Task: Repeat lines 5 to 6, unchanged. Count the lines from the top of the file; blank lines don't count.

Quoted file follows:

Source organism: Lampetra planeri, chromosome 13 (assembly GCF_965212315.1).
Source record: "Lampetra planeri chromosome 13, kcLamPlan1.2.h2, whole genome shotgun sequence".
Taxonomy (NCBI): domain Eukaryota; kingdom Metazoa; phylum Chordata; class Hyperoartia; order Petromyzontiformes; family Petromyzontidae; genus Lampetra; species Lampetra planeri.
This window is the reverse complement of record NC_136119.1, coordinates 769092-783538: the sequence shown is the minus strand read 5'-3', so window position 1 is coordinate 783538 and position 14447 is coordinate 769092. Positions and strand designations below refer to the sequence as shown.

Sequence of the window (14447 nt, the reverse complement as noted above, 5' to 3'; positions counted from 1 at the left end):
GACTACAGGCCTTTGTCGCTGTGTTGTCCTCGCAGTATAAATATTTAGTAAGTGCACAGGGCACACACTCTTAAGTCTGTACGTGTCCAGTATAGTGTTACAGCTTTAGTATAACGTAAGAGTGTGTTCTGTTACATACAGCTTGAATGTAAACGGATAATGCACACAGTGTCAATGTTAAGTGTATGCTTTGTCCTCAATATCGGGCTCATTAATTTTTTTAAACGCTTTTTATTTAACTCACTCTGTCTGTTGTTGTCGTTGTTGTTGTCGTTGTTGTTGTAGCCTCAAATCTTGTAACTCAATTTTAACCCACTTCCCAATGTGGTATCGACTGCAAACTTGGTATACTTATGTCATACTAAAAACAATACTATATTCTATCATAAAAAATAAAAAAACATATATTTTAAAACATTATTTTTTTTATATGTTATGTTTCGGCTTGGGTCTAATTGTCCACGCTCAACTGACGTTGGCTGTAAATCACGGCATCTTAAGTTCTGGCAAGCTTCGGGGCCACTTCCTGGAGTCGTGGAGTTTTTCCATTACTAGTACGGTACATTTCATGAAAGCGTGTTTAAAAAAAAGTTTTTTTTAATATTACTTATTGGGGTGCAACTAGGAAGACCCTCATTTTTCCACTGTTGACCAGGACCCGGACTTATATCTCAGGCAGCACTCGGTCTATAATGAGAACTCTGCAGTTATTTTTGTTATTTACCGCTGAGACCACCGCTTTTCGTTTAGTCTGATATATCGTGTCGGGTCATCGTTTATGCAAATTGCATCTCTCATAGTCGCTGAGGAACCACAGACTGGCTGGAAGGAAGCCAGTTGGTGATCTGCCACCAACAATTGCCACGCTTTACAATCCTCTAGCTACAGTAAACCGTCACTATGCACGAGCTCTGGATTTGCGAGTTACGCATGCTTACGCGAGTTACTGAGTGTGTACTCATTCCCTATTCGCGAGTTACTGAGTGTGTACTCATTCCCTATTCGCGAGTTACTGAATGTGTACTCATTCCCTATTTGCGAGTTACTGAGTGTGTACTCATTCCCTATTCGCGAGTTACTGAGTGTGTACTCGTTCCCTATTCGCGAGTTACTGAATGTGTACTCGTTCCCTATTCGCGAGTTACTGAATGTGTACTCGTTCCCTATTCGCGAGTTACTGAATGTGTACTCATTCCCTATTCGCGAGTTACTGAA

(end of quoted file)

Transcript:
Sequence of the window (14447 nt, the reverse complement as noted above, 5' to 3'; positions counted from 1 at the left end):
GACTACAGGCCTTTGTCGCTGTGTTGTCCTCGCAGTATAAATATTTAGTAAGTGCACAGGGCACACACTCTTAAGTCTGTACGTGTCCAGTATAGTGTTACAGCTTTAGTATAACGTAAGAGTGTGTTCTGTTACATACAGCTTGAATGTAAACGGATAATGCACACAGTGTCAATGTTAAGTGTATGCTTTGTCCTCAATATCGGGCTCATTAATTTTTTTAAACGCTTTTTATTTAACTCACTCTGTCTGTTGTTGTCGTTGTTGTTGTCGTTGTTGTTGTAGCCTCAAATCTTGTAACTCAATTTTAACCCACTTCCCAATGTGGTATCGACTGCAAACTTGGTATACTTATGTCATACTAAAAACAATACTATATTCTATCATAAAAAATAAAAAAACATATATTTTAAAACATTATTTTTTTTATATGTTATGTTTCGGCTTGGGTCTAATTGTCCACGCTCAACTGACGTTGGCTGTAAATCACGGCATCTTAAGTTCTGGCAAGCTTCGGGGCCACTTCCTGGAGTCGTGGAGTTTTTCCATTACTAGTACGGTACATTTCATGAAAGCGTGTTTAAAAAAAAGTTTTTTTTAATATTACTTATTGGGGTGCAACTAGGAAGACCCTCATTTTTCCACTGTTGACCAGGACCCGGACTTATATCTCAGGCAGCACTCGGTCTATAATGAGAACTCTGCAGTTATTTTTGTTATTTACCGCTGAGACCACCGCTTTTCGTTTAGTCTGATATATCGTGTCGGGTCATCGTTTATGCAAATTGCATCTCTCATAGTCGCTGAGGAACCACAGACTGGCTGGAAGGAAGCCAGTTGGTGATCTGCCACCAACAATTGCCACGCTTTACAATCCTCTAGCTACAGTAAACCGTCACTATGCACGAGCTCTGGATTTGCGAGTTACGCATGCTTACGCGAGTTACTGAGTGTGTACTCATTCCCTATTCGCGAGTTACTGAGTGTGTACTCATTCCCTATTCGCGAGTTACTGAATGTGTACTCATTCCCTATTTGCGAGTTACTGAGTGTGTACTCATTCCCTATTCGCGAGTTACTGAGTGTGTACTCGTTCCCTATTCGCGAGTTACTGAATGTGTACTCGTTCCCTATTCGCGAGTTACTGAATGTGTACTCGTTCCCTATTCGCGAGTTACTGAATGTGTACTCATTCCCTATTCGCGAGTTACTGAA